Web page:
The popular SW9 spot closed its shutters in January this year after a crowd-crush at an Asake concert left two people dead and another in critical condition.
Rebecca Ikumelo, 33-year-old mother of two, was fatally injured during the crowd-crush when 1,000 people stormed the venue while security guard Gaby Hutchinson, 23, died from wounds sustained two days later.
Since its suspension, discussions between the venue’s owner, Academy Music Group (AMG), Lambeth Council and the Met police have been ongoing, but not without conflict.
During a hearing for the south London music venue’s to be reinstated earlier this month, a representative of the Met police said that the while force want Brixton Academy to remain open, it has lost confidence in the group to safely run the site.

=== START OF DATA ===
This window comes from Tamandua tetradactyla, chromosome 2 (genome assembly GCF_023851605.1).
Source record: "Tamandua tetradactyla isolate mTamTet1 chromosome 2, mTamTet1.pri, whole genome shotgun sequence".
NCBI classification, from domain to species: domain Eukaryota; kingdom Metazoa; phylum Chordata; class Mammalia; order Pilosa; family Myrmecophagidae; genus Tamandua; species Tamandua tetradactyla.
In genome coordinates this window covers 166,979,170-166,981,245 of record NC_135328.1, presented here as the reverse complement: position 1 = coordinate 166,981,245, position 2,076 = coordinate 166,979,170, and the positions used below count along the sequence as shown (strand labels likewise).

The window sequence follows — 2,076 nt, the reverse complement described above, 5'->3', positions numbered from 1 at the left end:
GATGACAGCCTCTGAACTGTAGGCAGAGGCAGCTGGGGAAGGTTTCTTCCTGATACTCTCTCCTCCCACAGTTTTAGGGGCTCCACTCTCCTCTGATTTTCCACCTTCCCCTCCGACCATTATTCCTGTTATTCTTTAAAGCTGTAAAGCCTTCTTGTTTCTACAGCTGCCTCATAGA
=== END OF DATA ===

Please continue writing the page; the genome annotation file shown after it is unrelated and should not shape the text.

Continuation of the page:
Earlier in the year, reports suggested that the Met police had in fact wanted the space closed entirely. In response to the news, a petition with over 100,000 signatures started to save the iconic venue.
On September 15, Lambeth Council announced that the popular South London spot had made the changes necessitated from its reopening terms. The “extensive and robust” set of conditions surround police liason, risk assessment, event management, security personnel and emergency evacuation procedures. Horatio Waller KC, on behalf of the council, said:
“We have not shied away from our duty to identify what went wrong and where responsibility lies. This is necessary to ensure lessons can be learned.”
Waller insisted that the conditions were “much more comprehensive, prescriptive and controlled” than the previous system and that the tragedy at the Asake concert on December 15 would likely have not happened.
Organisations such as Music Venue Trust (MVT) and Night Time Industry Association (NTIA) have welcomed the decision, hailing the cultural importance of the venue to its neighbourhood, music fans and the wider ecosystem of live music.
Tibor Heskett is Mixmag’s Digital Intern, follow him on Twitter
Written by: Tim Hopkins